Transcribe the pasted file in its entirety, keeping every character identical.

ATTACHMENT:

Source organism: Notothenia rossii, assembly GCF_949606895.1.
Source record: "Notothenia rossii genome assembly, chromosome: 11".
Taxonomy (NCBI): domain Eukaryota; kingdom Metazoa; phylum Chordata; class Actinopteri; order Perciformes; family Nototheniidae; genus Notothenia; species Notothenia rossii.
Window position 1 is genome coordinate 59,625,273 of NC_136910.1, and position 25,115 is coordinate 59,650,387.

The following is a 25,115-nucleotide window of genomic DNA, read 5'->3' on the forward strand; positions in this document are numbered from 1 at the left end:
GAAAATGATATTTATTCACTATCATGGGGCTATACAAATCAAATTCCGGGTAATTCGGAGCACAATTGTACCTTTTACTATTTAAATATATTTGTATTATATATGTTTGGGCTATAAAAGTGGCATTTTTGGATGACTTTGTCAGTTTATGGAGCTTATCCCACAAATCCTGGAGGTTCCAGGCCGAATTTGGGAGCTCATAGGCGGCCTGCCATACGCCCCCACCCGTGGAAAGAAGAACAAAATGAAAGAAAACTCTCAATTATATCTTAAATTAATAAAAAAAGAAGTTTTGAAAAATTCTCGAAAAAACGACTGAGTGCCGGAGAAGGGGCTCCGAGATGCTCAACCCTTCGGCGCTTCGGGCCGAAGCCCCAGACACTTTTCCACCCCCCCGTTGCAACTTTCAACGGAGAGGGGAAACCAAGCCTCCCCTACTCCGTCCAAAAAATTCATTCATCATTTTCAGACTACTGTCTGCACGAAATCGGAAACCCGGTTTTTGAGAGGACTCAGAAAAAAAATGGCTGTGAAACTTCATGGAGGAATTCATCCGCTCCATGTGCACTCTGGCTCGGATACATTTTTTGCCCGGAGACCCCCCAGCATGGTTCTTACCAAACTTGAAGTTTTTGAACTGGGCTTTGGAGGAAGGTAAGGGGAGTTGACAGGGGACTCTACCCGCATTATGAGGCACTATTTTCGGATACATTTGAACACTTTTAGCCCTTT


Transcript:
Source organism: Notothenia rossii, assembly GCF_949606895.1.
Source record: "Notothenia rossii genome assembly, chromosome: 11".
Taxonomy (NCBI): domain Eukaryota; kingdom Metazoa; phylum Chordata; class Actinopteri; order Perciformes; family Nototheniidae; genus Notothenia; species Notothenia rossii.
Window position 1 is genome coordinate 59,625,273 of NC_136910.1, and position 25,115 is coordinate 59,650,387.

The following is a 25,115-nucleotide window of genomic DNA, read 5'->3' on the forward strand; positions in this document are numbered from 1 at the left end:
GAAAATGATATTTATTCACTATCATGGGGCTATACAAATCAAATTCCGGGTAATTCGGAGCACAATTGTACCTTTTACTATTTAAATATATTTGTATTATATATGTTTGGGCTATAAAAGTGGCATTTTTGGATGACTTTGTCAGTTTATGGAGCTTATCCCACAAATCCTGGAGGTTCCAGGCCGAATTTGGGAGCTCATAGGCGGCCTGCCATACGCCCCCACCCGTGGAAAGAAGAACAAAATGAAAGAAAACTCTCAATTATATCTTAAATTAATAAAAAAAGAAGTTTTGAAAAATTCTCGAAAAAACGACTGAGTGCCGGAGAAGGGGCTCCGAGATGCTCAACCCTTCGGCGCTTCGGGCCGAAGCCCCAGACACTTTTCCACCCCCCCGTTGCAACTTTCAACGGAGAGGGGAAACCAAGCCTCCCCTACTCCGTCCAAAAAATTCATTCATCATTTTCAGACTACTGTCTGCACGAAATCGGAAACCCGGTTTTTGAGAGGACTCAGAAAAAAAATGGCTGTGAAACTTCATGGAGGAATTCATCCGCTCCATGTGCACTCTGGCTCGGATACATTTTTTGCCCGGAGACCCCCCAGCATGGTTCTTACCAAACTTGAAGTTTTTGAACTGGGCTTTGGAGGAAGGTAAGGGGAGTTGACAGGGGACTCTACCCGCATTATGAGGCACTATTTTCGGATACATTTGAACACTTTTAGCCCTTT